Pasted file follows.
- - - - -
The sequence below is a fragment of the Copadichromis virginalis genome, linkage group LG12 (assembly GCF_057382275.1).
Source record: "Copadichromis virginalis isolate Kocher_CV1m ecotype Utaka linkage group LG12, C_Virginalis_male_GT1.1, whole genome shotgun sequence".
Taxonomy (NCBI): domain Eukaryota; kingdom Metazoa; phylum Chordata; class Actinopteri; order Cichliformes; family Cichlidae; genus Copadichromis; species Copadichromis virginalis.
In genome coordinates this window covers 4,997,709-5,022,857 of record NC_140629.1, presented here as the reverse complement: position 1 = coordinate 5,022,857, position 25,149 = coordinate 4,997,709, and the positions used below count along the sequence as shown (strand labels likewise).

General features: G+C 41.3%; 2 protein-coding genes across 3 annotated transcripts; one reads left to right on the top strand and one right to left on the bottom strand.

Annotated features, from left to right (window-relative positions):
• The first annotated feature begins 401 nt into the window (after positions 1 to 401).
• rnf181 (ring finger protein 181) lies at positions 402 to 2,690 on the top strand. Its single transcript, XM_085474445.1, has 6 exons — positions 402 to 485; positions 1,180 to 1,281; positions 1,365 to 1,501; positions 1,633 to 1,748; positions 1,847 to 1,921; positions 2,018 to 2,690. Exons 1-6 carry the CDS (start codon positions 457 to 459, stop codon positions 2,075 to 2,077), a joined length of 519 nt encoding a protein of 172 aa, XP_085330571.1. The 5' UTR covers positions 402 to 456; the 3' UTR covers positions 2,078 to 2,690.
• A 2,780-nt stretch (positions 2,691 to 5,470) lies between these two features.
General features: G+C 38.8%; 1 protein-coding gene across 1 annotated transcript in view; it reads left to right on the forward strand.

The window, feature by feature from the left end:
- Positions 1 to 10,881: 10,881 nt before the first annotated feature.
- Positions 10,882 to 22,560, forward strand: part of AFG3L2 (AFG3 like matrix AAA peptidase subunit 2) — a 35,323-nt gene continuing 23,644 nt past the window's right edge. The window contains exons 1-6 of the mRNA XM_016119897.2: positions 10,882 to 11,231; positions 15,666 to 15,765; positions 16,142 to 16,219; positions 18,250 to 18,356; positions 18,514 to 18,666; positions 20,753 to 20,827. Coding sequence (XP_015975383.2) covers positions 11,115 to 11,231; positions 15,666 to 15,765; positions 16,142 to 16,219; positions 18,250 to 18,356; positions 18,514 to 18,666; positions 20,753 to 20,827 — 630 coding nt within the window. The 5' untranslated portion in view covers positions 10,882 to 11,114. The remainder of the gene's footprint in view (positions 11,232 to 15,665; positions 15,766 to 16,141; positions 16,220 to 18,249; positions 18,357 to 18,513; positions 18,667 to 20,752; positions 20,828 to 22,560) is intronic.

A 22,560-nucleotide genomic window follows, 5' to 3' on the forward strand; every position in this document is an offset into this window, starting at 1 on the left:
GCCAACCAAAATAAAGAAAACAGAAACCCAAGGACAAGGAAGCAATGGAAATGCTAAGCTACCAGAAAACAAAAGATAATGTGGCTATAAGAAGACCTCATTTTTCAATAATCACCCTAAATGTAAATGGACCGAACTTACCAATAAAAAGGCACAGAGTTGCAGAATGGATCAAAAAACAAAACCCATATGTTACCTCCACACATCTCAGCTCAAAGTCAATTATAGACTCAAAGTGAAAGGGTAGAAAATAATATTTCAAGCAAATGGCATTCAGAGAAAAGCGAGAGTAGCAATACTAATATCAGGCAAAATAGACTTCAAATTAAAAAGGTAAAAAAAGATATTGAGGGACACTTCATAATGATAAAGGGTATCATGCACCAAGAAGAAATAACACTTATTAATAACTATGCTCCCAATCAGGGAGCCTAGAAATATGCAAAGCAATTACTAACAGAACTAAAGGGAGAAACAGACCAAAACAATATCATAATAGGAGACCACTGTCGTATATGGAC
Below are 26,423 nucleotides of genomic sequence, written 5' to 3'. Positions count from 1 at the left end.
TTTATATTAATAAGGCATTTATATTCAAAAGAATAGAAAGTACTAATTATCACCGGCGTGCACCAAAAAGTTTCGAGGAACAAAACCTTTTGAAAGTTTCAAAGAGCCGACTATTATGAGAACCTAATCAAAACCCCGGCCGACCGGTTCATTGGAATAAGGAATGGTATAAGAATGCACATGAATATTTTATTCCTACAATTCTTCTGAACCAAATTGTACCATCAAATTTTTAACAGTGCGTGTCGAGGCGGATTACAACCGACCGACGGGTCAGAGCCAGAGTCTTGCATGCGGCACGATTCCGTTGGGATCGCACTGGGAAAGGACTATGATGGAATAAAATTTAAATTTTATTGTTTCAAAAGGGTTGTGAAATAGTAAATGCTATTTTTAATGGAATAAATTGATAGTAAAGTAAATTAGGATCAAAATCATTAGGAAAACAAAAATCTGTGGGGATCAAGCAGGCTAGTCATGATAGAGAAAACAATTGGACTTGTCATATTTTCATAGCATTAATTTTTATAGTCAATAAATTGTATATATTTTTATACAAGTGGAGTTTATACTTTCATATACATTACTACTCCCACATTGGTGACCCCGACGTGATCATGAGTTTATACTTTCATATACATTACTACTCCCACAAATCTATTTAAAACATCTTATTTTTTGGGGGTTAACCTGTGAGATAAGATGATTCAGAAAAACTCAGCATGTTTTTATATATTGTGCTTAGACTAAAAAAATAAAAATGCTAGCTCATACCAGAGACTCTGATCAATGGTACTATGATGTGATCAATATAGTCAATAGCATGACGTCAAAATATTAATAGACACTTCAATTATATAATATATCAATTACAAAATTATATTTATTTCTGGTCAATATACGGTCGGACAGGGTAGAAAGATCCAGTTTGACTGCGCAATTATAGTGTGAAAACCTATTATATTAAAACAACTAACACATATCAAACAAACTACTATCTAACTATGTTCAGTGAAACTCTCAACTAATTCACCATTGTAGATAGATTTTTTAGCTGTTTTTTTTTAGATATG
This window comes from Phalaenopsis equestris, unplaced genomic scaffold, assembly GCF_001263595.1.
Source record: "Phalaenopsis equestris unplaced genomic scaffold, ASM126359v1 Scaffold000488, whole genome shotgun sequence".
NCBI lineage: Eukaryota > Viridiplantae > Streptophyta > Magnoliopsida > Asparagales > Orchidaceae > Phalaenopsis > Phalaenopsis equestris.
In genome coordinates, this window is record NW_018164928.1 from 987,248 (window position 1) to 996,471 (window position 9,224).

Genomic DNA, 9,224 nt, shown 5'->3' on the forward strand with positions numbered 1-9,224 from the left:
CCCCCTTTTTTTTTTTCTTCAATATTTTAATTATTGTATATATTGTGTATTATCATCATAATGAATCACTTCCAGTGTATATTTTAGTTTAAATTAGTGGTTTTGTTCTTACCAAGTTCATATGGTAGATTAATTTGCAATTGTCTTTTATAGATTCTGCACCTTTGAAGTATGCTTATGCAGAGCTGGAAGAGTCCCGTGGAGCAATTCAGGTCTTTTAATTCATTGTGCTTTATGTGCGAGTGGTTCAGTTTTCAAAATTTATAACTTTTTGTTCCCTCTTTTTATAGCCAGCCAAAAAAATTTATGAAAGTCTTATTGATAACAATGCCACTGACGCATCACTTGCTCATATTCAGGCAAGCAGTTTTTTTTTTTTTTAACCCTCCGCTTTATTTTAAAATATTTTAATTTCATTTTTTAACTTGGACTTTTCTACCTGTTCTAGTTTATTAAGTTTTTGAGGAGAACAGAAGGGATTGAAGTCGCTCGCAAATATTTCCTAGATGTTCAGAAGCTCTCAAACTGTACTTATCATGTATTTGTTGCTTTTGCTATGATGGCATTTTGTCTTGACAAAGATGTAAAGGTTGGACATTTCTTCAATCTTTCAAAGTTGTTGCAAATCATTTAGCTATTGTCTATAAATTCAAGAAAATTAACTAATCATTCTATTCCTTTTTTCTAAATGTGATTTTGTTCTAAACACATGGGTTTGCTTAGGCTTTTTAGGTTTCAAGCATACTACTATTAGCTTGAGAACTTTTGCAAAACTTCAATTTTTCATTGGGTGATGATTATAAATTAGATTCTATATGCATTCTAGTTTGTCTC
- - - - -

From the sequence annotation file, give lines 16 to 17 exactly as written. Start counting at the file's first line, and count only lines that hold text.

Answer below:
Below are 26,423 nucleotides of genomic sequence, written 5' to 3'. Positions count from 1 at the left end.
TTTATATTAATAAGGCATTTATATTCAAAAGAATAGAAAGTACTAATTATCACCGGCGTGCACCAAAAAGTTTCGAGGAACAAAACCTTTTGAAAGTTTCAAAGAGCCGACTATTATGAGAACCTAATCAAAACCCCGGCCGACCGGTTCATTGGAATAAGGAATGGTATAAGAATGCACATGAATATTTTATTCCTACAATTCTTCTGAACCAAATTGTACCATCAAATTTTTAACAGTGCGTGTCGAGGCGGATTACAACCGACCGACGGGTCAGAGCCAGAGTCTTGCATGCGGCACGATTCCGTTGGGATCGCACTGGGAAAGGACTATGATGGAATAAAATTTAAATTTTATTGTTTCAAAAGGGTTGTGAAATAGTAAATGCTATTTTTAATGGAATAAATTGATAGTAAAGTAAATTAGGATCAAAATCATTAGGAAAACAAAAATCTGTGGGGATCAAGCAGGCTAGTCATGATAGAGAAAACAATTGGACTTGTCATATTTTCATAGCATTAATTTTTATAGTCAATAAATTGTATATATTTTTATACAAGTGGAGTTTATACTTTCATATACATTACTACTCCCACATTGGTGACCCCGACGTGATCATGAGTTTATACTTTCATATACATTACTACTCCCACAAATCTATTTAAAACATCTTATTTTTTGGGGGTTAACCTGTGAGATAAGATGATTCAGAAAAACTCAGCATGTTTTTATATATTGTGCTTAGACTAAAAAAATAAAAATGCTAGCTCATACCAGAGACTCTGATCAATGGTACTATGATGTGATCAATATAGTCAATAGCATGACGTCAAAATATTAATAGACACTTCAATTATATAATATATCAATTACAAAATTATATTTATTTCTGGTCAATATACGGTCGGACAGGGTAGAAAGATCCAGTTTGACTGCGCAATTATAGTGTGAAAACCTATTATATTAAAACAACTAACACATATCAAACAAACTACTATCTAACTATGTTCAGTGAAACTCTCAACTAATTCACCATTGTAGATAGATTTTTTAGCTGTTTTTTTTTAGATATG